Spread the word:

Canada needs a Postal Service for the 21st Century

Canada_Post_fleet_2010.pngNow that we have temporary relief from cuts, let us imagine a 21st century postal service. Canada Post can and should expand services to improve the quality of life and help us connect to each other in new ways.

The privatization agenda keeps saying that Canada Post needs to be cut down even further. But we don't think so. Here are six ways that Canada Post can expand and improve services and create new revenue streams:

Postal Banking - Residents of many rural areas have face long drives to get access to banking services. Providing banking through the postal service, as many countries do, would create new revenues for Canada Post and provide many benefits to communities.

Expand Services (especially for seniors) - We need to look at who isn't getting quality postal coverage and evaluate how Canada Post can make services accessible to more people and meet the needs of an aging population. 

Internet and Telephone - As internet and cell service move towards becoming public utilities, a consistent service that aims to meet the needs of customers instead of squeezing them for hidden or changing fees could be a win-win for Canadians.

Delivery Options - Many startups have created innovative delivery systems by linking businesses with customers online in new ways. Canada Post is uniquely positioned to bring timely door-to-door delivery of things like fresh food, medicine and groceries to millions.

Retail Space - Canada Post's 4,700 retail spaces are in many cases underused. By making some of this space available to small-scale producers, Canada Post could strengthen local economies and bring in new revenues.

• Communities and Workers in Governance - Canada Post has for too long been operating like a dictatorship of the CEO and ideologically-driven governments. It's a publicly-owned service, and it's time for it to start acting like it, starting with opening new lines of communication and accountability with the communities it serves. Establishing community advisory committees could be a source of new ideas, and could be given more decisionmaking power over time once they're in place. Postal workers should similarly get a say in the direction of Canada Post and decisions about its future.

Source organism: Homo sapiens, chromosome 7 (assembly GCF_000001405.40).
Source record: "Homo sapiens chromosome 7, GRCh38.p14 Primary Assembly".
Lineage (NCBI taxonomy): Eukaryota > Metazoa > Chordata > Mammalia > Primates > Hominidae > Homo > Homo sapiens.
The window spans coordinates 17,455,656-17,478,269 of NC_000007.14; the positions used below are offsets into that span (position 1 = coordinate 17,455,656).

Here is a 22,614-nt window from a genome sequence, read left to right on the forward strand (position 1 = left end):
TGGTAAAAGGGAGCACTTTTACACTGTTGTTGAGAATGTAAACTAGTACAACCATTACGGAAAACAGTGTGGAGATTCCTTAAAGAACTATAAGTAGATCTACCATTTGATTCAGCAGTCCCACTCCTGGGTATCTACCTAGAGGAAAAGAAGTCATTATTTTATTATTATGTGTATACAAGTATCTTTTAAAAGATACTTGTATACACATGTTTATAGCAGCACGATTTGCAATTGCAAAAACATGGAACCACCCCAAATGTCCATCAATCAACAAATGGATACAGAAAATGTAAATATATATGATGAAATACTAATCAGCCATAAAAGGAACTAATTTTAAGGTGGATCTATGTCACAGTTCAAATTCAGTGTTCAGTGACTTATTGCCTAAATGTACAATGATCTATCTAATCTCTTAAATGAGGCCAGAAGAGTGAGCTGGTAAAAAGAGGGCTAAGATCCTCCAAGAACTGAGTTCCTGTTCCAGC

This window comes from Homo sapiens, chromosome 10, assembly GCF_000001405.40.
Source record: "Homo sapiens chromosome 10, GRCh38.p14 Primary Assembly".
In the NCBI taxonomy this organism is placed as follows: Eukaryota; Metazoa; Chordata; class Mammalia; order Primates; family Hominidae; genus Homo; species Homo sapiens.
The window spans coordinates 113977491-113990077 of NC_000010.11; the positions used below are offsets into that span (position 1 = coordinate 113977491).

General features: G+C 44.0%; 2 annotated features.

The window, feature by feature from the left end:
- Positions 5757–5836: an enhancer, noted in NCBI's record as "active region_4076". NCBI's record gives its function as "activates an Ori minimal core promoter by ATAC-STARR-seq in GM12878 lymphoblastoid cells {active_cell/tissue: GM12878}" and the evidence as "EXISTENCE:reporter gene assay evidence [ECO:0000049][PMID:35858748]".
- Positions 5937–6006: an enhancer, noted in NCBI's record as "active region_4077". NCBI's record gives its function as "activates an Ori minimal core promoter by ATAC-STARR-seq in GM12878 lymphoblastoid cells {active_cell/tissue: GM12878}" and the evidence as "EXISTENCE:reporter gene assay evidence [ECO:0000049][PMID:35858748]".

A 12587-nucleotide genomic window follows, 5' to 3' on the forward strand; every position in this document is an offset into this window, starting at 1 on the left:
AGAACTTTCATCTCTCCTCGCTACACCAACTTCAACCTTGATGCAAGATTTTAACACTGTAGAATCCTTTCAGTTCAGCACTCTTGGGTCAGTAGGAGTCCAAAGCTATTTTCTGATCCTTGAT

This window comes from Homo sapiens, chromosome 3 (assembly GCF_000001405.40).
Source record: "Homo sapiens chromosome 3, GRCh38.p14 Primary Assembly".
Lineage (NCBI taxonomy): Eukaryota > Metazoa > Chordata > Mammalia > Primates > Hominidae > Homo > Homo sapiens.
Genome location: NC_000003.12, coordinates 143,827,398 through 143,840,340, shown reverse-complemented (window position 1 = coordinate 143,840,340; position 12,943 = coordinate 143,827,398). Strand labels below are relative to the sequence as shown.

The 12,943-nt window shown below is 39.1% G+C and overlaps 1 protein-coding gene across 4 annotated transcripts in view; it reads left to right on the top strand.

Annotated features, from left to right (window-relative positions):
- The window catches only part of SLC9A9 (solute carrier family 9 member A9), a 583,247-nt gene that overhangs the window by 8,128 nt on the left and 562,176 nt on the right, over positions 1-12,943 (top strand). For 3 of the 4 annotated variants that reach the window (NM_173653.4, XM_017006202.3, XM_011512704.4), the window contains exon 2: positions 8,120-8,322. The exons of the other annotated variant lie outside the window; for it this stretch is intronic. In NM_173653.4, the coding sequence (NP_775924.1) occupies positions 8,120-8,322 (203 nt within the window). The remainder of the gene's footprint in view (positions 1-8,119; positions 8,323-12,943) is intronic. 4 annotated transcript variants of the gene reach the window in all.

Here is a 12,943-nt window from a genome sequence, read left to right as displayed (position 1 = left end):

Postal services in other countries are doing all of these things. These are just some of the ways that a Canada Post that embraces its mandate of serving Canadians instead of powering down can make life better and make communities stronger.

By expanding on its successful services, Canada Post can create new revenue streams while supporting seniors, enabling economic development, and strengthening social fabric.

Through a campaign involving thousands from coast to coast, we stopped the cuts to door to door.

Add your voice to tell Canada Post and the new government that we want a 21st century postal service that improves the quality of life of all Canadians!

Socialize with Friends of Public Services:

Who's signing

Pat Popp
Eleanor Grant
Tim Armstrong
Evert Hoogers
Dru Jay

To Prime Minister Trudeau and Public Services Minister Judy Foote:

With cuts to door to door delivery temporarily stopped (by a massive, coast-to-coast campaign), it’s time to start imagining a postal service for the 21st century.

A healthy, publicly-owned Canada Post should:

• Implement postal banking
• Expand services for seniors and underserved communities
• Add new communications, delivery and retail services
• Be accountable to the communities it serves

These measures will improve Canada Post operations, generate revenues and improve quality of life for millions of Canadians.

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